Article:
Non-Religious People Are More Likely To Be Diagnosed With Mental Illness, Data Shows

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Mary Rooke Commentary and Analysis Writer
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A deeper analysis of data on mental illness reportedly shows that religious people are less likely to report having mental health conditions than non-religious people.

The 2020 Pew research data initially used to study the startling rise in mental illness among teens found that non-religious people were 14% more likely to have a mental illness than weekly churchgoers, according to Eastern Illinois University Professor Ryan Burge, who specializes in researching the intersection between religiosity and political behavior.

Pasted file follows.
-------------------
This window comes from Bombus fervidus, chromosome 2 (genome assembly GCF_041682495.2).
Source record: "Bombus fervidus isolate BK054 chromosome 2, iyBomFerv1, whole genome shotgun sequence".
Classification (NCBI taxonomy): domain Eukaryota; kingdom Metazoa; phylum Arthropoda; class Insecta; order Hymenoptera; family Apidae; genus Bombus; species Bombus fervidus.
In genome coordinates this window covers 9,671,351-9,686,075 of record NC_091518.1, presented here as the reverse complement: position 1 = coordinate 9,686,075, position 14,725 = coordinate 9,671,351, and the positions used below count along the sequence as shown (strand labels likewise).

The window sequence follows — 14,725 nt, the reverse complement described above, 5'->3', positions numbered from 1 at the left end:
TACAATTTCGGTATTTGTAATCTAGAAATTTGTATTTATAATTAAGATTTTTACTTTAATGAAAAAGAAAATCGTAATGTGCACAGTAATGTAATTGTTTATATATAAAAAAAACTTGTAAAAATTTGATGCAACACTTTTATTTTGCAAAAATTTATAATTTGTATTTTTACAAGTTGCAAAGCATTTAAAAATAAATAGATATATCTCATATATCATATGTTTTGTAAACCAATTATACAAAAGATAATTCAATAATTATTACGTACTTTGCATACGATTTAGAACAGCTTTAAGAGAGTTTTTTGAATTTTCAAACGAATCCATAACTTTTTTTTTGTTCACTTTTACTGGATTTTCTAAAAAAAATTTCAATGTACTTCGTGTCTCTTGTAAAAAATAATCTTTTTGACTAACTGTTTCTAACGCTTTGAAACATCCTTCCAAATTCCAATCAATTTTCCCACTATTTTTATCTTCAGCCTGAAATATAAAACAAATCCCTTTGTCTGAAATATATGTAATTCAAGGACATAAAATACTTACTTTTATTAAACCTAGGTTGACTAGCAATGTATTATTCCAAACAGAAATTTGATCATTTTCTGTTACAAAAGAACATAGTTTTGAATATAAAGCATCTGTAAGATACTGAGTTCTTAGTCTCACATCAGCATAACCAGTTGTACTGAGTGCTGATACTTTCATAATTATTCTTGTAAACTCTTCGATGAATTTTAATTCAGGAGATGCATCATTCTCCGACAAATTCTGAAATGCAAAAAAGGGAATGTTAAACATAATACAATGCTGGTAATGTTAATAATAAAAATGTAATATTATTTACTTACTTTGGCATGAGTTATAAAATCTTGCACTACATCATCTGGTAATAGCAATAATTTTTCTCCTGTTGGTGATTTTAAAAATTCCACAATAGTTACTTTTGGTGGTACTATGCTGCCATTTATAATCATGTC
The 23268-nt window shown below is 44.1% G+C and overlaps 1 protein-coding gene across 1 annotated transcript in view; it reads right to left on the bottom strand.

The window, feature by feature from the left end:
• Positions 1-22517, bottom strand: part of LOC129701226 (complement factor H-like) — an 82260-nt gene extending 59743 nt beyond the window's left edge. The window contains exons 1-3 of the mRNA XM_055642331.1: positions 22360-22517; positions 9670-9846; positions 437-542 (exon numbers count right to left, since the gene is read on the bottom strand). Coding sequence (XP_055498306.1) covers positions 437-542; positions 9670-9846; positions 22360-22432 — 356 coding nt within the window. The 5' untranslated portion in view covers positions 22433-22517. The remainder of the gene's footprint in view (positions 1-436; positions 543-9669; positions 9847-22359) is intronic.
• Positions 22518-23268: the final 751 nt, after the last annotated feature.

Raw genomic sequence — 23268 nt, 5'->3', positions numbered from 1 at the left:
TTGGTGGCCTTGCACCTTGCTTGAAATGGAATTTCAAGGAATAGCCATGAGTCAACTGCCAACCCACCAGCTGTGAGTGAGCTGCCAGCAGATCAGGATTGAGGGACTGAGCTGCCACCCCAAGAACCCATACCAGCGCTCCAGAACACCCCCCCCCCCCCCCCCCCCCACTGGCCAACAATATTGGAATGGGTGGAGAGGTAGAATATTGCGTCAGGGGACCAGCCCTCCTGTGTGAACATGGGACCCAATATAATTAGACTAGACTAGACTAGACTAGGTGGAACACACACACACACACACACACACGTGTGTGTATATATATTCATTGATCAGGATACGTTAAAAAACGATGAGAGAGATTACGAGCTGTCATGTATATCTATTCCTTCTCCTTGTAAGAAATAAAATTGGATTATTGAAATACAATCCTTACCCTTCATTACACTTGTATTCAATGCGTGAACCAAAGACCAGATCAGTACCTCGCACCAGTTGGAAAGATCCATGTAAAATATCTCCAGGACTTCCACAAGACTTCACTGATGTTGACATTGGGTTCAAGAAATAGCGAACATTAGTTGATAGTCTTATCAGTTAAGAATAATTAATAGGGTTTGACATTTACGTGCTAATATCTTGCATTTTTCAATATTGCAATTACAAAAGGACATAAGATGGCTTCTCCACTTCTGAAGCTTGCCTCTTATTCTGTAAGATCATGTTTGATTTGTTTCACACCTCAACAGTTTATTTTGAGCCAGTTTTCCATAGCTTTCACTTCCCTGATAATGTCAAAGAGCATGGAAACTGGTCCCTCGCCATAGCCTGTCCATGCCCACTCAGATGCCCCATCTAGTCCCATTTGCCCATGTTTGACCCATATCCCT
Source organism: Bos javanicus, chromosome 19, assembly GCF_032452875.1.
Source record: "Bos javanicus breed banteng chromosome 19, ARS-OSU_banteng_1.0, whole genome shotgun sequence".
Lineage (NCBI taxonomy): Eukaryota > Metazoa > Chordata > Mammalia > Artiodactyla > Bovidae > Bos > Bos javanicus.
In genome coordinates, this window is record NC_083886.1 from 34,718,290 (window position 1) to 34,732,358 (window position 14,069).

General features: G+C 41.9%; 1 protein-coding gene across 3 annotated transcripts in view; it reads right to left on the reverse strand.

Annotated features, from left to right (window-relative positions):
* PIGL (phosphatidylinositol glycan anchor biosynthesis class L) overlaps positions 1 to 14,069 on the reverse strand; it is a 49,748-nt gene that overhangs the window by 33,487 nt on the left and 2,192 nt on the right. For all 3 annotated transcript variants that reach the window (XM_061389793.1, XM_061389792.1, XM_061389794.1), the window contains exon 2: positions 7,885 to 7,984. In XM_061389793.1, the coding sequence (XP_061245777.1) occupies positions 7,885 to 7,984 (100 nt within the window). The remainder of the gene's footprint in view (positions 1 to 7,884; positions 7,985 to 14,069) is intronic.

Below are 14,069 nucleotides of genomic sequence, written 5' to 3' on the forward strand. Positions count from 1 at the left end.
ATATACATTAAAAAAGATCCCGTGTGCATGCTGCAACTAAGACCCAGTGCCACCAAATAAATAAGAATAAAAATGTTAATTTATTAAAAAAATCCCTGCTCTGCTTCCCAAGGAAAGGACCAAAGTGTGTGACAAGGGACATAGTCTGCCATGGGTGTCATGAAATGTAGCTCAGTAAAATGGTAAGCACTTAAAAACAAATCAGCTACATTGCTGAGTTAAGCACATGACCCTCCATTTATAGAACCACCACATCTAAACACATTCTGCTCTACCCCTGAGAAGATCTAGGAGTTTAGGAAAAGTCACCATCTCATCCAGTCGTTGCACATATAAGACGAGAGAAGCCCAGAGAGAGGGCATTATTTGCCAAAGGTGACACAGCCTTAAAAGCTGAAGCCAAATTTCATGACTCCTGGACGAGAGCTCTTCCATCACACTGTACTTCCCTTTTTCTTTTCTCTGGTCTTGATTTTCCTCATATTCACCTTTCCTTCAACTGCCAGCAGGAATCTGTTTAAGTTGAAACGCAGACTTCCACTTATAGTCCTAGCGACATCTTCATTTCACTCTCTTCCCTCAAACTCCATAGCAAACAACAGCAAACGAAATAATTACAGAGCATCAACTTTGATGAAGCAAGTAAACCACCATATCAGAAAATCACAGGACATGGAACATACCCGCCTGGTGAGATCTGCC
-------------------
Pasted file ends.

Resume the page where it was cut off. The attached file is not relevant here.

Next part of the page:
Among liberals who never attended a religious service, 28% told the survey they had been diagnosed with a mental health condition. When liberals participate in weekly church services, the percentage presenting with mental illness drops 14 points, according to Burge.

“I downloaded the data that @JonHaidt uses here to see if religion is moderating the likelihood of reporting mental illness. A never church-attending liberal is nearly 2x as likely to report mental illness compared to a never attending conservative (28% vs 15%),” Burge said.

Only 12% of religious Conservatives have a diagnosed mental illness, whereas 31% of liberals with no religion report having a mental health condition, according to the data. (RELATED: How Silicon Valley Bank’s Wild Implosion Will Set Off A Financial Firestorm)

“This survey was fielded during early lockdown in 2020. Liberals were significantly more likely to feel nervous than conservatives. Attendance had a moderating effect for both. Smaller gaps on lonely or depressed. Again, attendance predicts lower levels of both, though,” Burge continued.

“I made it very simple: do you ID as atheist/agnostic/nothing in particular or with a religious tradition? Nones are more likely to report mental illness compared to religious folks, regardless of ideology,” he added.